This study contributes to the research on BMI by examining age and period trends in BMI during an increasingly vulnerable stage in the life course when adolescents transition to young adulthood. Recent research has identified this life-stage when young people leave the parental home and begin to establish their own health habits and behaviors in early adulthood as a period of poor health habits and behavioral choices, and a time in which individuals are more likely to be uninsured or underinsured with less access to primary and preventive care [
      • Harris K.M.
      • Gordon-Larsen P.
      • Chantala K.
      • Udry J.R.
      Longitudinal trends in race/ethnic disparities in leading health indicators from adolescence to young adulthood.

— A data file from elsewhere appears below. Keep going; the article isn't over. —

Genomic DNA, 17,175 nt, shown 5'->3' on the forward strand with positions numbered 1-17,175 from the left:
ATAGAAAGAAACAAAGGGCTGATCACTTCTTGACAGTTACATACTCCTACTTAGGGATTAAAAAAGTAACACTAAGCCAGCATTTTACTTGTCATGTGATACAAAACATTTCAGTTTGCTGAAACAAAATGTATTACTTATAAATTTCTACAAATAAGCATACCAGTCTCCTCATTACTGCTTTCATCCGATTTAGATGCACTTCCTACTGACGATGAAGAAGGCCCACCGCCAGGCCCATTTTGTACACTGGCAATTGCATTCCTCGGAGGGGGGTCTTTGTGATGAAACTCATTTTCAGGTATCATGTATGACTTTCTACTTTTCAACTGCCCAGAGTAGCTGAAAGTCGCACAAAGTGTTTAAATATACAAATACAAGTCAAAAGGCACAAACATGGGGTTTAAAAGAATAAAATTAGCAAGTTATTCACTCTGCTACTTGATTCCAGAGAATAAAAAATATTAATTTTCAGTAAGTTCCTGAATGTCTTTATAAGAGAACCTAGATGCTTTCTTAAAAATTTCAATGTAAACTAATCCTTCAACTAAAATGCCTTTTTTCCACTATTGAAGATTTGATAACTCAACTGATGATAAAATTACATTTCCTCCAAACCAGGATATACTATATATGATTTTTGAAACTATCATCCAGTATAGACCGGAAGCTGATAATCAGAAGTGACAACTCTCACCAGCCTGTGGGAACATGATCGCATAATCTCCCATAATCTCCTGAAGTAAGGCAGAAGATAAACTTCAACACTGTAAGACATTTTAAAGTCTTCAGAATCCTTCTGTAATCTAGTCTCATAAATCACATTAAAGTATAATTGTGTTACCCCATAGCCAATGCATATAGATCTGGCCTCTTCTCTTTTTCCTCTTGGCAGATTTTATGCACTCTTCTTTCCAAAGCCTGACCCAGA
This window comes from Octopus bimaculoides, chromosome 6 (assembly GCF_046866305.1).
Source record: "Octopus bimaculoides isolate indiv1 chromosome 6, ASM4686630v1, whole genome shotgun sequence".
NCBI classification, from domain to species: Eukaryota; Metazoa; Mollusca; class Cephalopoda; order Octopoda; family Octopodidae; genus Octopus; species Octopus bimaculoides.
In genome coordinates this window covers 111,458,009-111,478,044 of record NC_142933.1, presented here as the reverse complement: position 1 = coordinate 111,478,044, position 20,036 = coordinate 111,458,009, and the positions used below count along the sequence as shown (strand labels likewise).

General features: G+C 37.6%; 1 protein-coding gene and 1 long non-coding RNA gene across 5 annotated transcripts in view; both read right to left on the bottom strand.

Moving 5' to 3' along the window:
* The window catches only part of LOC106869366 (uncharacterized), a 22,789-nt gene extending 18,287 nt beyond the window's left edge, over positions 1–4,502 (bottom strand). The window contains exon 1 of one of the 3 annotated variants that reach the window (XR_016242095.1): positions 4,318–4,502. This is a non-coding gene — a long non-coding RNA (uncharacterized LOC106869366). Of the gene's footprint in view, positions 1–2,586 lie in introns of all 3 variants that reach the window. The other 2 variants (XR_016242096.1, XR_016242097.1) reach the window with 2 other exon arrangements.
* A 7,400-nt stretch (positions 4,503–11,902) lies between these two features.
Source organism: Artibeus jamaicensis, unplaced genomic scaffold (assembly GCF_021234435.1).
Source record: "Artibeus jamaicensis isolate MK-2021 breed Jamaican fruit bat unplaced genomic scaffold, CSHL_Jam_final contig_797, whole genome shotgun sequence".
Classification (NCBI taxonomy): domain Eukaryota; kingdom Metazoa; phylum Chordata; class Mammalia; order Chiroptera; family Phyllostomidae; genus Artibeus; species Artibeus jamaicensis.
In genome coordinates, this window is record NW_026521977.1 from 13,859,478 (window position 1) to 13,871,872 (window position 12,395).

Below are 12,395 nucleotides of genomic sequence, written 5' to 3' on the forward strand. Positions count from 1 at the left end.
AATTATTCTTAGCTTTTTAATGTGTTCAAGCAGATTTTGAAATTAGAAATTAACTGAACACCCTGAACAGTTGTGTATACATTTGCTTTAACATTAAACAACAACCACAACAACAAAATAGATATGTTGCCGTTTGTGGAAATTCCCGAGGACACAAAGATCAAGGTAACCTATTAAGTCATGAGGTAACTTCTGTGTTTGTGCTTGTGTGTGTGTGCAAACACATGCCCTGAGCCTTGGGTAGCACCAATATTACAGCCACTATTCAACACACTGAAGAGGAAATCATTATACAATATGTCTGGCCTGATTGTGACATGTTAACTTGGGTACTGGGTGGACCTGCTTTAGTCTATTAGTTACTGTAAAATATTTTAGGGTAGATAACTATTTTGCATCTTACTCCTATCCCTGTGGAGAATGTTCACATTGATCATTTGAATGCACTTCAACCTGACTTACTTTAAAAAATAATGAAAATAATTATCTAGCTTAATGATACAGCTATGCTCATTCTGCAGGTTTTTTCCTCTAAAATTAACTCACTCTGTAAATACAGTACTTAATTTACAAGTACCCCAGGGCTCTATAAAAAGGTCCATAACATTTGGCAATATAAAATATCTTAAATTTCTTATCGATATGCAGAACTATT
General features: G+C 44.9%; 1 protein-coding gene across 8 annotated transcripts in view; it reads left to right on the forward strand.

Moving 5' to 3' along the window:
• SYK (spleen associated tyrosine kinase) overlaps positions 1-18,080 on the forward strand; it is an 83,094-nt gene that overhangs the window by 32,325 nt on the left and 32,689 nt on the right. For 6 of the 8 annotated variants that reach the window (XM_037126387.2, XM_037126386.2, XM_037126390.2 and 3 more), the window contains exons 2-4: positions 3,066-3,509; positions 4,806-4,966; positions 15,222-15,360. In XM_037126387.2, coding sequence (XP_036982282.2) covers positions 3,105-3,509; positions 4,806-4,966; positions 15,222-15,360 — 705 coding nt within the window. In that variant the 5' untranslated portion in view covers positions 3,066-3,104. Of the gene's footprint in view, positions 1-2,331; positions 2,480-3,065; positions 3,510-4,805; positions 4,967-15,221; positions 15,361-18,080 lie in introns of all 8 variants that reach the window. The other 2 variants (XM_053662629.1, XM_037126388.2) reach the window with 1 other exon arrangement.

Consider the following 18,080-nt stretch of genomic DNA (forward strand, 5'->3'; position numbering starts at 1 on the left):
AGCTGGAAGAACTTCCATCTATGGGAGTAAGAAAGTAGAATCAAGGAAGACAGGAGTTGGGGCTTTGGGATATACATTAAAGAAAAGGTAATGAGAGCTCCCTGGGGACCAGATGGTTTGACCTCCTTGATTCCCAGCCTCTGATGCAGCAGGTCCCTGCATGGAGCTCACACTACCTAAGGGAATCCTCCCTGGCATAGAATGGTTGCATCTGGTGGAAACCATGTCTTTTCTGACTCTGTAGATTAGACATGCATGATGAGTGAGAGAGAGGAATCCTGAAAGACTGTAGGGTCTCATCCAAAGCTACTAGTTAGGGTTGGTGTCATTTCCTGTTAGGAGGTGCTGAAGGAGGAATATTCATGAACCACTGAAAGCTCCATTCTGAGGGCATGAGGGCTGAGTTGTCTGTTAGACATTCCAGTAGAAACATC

]. Weight gain during this transition can set trajectories of BMI into adulthood with negative consequences for metabolic processes and cardiovascular health [
      • Daniels S.R.
      • Arnett D.K.
      • Eckel R.H.
      • et al.
      Overweight in children and adolescents: Pathophysiology, consequences, prevention, and treatment.
      ,
      • Williams C.L.
      • Hayman L.L.
      • Daniels S.R.
      • et al.
      Cardiovascular health in childhood: A statement for health professionals from the committee on atherosclerosis, hypertension, and obesity in the young (AHOY) of the Council on Cardiovascular Disease in the Young, American Heart Association.
      ]. Increasing BMI at any age is a serious health concern, but it is especially alarming early in life because of earlier and longer exposure to these health-threatening conditions and their associated morbidity and disability [
      • Daniels S.R.
      The consequences of childhood overweight and obesity.